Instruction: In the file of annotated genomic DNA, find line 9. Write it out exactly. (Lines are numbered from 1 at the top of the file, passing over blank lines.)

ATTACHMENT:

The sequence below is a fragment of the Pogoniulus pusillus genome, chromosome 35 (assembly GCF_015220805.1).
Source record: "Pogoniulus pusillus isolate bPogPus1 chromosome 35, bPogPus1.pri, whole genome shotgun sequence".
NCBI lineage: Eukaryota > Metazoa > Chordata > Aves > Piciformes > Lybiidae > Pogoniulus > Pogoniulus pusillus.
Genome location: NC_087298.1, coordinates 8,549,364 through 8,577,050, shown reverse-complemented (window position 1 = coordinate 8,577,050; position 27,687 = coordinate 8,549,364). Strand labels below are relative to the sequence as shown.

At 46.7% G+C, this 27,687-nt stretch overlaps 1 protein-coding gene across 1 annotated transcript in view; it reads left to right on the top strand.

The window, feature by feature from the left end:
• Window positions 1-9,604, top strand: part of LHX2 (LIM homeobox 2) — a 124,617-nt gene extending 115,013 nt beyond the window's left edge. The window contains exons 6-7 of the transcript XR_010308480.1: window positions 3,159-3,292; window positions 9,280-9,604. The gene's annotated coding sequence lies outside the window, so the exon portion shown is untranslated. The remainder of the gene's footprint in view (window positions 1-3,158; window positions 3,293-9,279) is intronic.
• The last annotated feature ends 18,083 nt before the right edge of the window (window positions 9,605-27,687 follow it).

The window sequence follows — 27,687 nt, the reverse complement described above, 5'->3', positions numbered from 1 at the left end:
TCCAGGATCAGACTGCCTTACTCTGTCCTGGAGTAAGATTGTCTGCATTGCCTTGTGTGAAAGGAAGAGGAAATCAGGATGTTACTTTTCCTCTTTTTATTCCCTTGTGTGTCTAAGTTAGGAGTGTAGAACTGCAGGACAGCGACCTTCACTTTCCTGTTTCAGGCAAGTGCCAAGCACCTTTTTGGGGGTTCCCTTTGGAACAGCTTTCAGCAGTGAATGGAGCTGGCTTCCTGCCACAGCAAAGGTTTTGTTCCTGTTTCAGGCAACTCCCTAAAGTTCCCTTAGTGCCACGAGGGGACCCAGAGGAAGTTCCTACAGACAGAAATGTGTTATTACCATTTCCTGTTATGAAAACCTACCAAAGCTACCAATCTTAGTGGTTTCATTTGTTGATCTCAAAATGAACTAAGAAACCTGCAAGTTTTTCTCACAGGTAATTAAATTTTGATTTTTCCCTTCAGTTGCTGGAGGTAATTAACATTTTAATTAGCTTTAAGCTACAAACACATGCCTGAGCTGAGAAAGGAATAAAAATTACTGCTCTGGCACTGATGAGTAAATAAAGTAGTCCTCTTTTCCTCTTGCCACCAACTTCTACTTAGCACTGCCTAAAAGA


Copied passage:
The window sequence follows — 27,687 nt, the reverse complement described above, 5'->3', positions numbered from 1 at the left end: